Portfolio Review: CY2020

Portfolio Review: CY2020

One of the best things I ever did (in 2016) was invest in a fund that focuses on fast-growing businesses.  Even asides from the actual performance of that style, this decision has made it much easier to stay emotionally grounded when the market is ripping higher. The benefits of that were extremely obvious this year.

Coming back to the market in the past month after 8 months or so away, things look wild. The mindset has changed drastically. It’s very different to where we were in December 2019, or even May this year. A large portion of share price returns appear to be due to paying a higher multiple for the same dollar of earnings. Many things now look “insane” instead of just “frothy”, “spicy”, or “expensive”.

I don’t spend a lot of time looking at stocks these days, but I still keep an eye on performance.


Calendar year 2020 returns were +2% for the year with an average of 45% cash.  Returns were +9% in constant currency terms (i.e. a -7% currency headwind) due to a rising AUD.

Current positions:

This is what I currently hold, as of 19 December, with no changes since then:

Positions as at 19.12.2020 in AUD-equivalent terms.

Performance Review:

Recognising the possibility of coronavirus becoming A Big Deal in early Feb, I sold the riskier parts of the portfolio and ended up with a >60% cash position. I began researching and made incremental decisions, buying more as stocks got cheaper.  As the fear wore off, I increased some position sizes (Flughafen Wien) at higher prices as well, but I didn’t do nearly enough of this.

Work became extremely busy at the same time (March-April), and staying up til 1am researching became infeasible. The result was that, although I still had about 45% cash, I wasn’t able to deploy all of it.  Apart from the Aussie stuff which is new, positions in the chart above broadly haven’t changed since April, and you can see my position sizing errors straight away.

I didn’t buy nearly enough Flughafen Wien, didn’t buy enough Twitter, and I should have bought a fair bit more IBKR. Each of those should have been >6% initial positions compared to ~4% currently (after >30% gains). I’m overall happy with my returns but inadequate position sizes and too much cash cost me a couple of percentage points.  Relative to the S&P 500 and the ASX200, returns since March have been very poor.


  • I should have been A LOT more aggressive on some positions.
    • Didn’t buy enough at higher prices coming off the March lows.
  • I didn’t have enough time to get comfortable with some promising ideas.  Spotify was one I spent a lot of time on with colleagues, that and looking at how aggregation is evolving (video, music, games).  I didn’t buy it and I didn’t write about it either.  Disappointing.
  • Carried too much cash into a boom.
    • To be honest there’s an aspect of hindsight here “the market went up a lot therefore I should have been a lot more long”.
    • I still think it’s about 50-50 that this amount of cash was the right decision for me. An economic recovery was not (and is still not) a given. Stock prices are generally out of line with fundamentals in many places.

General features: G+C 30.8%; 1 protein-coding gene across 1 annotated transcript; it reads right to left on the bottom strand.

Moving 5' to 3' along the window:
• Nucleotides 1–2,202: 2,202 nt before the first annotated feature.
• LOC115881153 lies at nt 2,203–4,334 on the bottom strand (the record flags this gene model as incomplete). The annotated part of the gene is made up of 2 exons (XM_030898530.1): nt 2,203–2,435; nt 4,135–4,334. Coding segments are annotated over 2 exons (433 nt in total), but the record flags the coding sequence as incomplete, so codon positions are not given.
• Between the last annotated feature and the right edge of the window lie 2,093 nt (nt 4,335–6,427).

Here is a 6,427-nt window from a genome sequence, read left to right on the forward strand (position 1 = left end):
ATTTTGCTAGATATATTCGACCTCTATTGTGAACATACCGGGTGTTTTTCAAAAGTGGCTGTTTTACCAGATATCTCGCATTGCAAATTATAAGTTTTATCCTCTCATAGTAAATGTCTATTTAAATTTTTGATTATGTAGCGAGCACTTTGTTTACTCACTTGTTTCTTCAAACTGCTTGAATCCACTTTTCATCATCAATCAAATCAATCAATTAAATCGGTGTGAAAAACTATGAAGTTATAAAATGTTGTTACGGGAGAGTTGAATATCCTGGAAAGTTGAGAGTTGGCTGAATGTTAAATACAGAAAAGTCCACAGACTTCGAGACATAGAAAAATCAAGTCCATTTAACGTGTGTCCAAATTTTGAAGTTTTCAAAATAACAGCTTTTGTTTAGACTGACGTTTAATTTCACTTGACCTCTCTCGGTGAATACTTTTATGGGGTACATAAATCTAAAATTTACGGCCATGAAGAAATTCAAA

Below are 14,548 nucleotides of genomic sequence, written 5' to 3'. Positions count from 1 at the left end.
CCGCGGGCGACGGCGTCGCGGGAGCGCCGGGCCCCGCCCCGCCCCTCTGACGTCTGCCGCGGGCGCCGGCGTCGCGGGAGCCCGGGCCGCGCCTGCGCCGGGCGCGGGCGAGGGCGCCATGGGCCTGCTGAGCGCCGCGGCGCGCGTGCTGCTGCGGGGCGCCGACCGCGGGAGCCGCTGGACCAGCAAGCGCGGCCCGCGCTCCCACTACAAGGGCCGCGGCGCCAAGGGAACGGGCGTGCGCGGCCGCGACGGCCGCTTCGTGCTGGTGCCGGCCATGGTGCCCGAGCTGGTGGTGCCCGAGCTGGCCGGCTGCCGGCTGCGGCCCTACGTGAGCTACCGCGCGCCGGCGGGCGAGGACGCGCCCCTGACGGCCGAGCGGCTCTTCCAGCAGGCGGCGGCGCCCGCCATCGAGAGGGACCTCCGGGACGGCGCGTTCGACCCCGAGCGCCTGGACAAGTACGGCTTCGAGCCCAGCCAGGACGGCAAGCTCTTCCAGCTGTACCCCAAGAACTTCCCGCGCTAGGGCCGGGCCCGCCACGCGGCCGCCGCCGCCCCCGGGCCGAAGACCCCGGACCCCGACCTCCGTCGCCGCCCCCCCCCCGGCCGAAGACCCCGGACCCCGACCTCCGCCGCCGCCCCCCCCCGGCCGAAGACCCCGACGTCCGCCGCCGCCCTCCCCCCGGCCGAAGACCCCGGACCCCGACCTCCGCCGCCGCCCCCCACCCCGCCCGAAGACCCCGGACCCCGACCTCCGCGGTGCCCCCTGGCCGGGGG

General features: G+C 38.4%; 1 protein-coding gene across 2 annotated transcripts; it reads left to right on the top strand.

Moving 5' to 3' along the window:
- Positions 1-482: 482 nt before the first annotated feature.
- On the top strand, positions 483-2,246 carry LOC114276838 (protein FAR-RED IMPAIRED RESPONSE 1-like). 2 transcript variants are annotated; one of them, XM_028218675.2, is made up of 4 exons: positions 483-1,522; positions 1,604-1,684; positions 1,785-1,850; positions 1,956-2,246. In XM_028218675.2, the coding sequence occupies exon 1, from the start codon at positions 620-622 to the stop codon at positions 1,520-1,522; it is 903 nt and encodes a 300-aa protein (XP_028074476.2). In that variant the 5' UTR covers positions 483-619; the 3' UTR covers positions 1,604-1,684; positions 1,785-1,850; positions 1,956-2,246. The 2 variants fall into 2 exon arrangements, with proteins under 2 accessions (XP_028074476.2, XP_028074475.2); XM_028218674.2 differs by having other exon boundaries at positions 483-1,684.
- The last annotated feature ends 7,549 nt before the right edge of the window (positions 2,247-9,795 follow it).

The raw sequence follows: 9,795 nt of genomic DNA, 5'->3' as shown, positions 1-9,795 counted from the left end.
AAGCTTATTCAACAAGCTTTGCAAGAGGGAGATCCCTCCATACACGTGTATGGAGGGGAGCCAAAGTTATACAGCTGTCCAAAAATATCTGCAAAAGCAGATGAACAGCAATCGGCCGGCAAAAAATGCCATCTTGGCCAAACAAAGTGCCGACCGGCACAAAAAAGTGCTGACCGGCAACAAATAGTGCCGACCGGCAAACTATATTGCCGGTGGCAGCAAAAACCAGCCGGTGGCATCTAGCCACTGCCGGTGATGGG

• I bought stable businesses with strong cashflows and attractive FCF yields, which did not go down as much in March, and also did not go up as much post-crash. This certainly resulted in lower returns relative to the main indices.
  • Distressed businesses get hit disproportionately hard by economic upsets, something I learned in March.   Even so, you can see that Scorpio Tankers (STNG) has had a nearly 50% decrease in its debt to equity ratio due to high cashflow in the first half of the year.

Some businesses are priced in a way that future earnings will never justify the current market capitalisation.  In 15 minutes I could name ~20 stocks where investors are likely to lose >80% of their money in the next few years (TSLA, NKLA, BYND, AMD etc) – there are probably dozens of them.   From what I’ve observed, public equity price multiples now exceed VC/private equity multiples for the first time in many years.  This suggests to me that we are getting pretty deep into mania.

Next Year:

There’s an obvious disconnect between plausible earnings prospects and stock prices in some parts of the market, including one stock I hold, Booking.Com (which I need to revisit).

I don’t have much else to tell you, to be honest.  Investing’s hard at the moment.  I’m keeping my hurdle rate the same, at >8% a year.  I don’t have any intrinsic interest in buying a stock for a 5-6% return as I could buy an index fund with similar expectations. I still think there are opportunities in:

  • Distressed businesses.  Unfortunately in the US, heaps of these still trade on 30x earnings, but there are pockets where unloved businesses can be found.  NYSE:CRC and NYSE:TAP are two examples from this year.  (I used to hold CRC and sold it in March…disappointing).  COVID is likely to exacerbate under-investment in oil tankers.
  • UK and Europe.  Most US businesses I look at are a “no” on valuation grounds, or because growth appears to be slowing just as expectations are accelerating (Pinterest is a good example).  UK and Euro businesses I come across generally look reasonably priced.
  • Emerging markets value stocks.  I pirated that idea from a few other people so it’s not originally mine. A couple I’ve looked at were Gazprom and Kina Securities.

2021 is shaping up to be extremely interesting.  My suspicion is there’s disappointment in the post for quite a few parts of the market. Sezzle also has a few questions to answer.

Food for thought.

I currently hold positions in every stock shown in the diagram in this post. I also hold a tiny position in Pacific Green Technologies (PGTK), which is not shown. This is a disclosure and not a recommendation.

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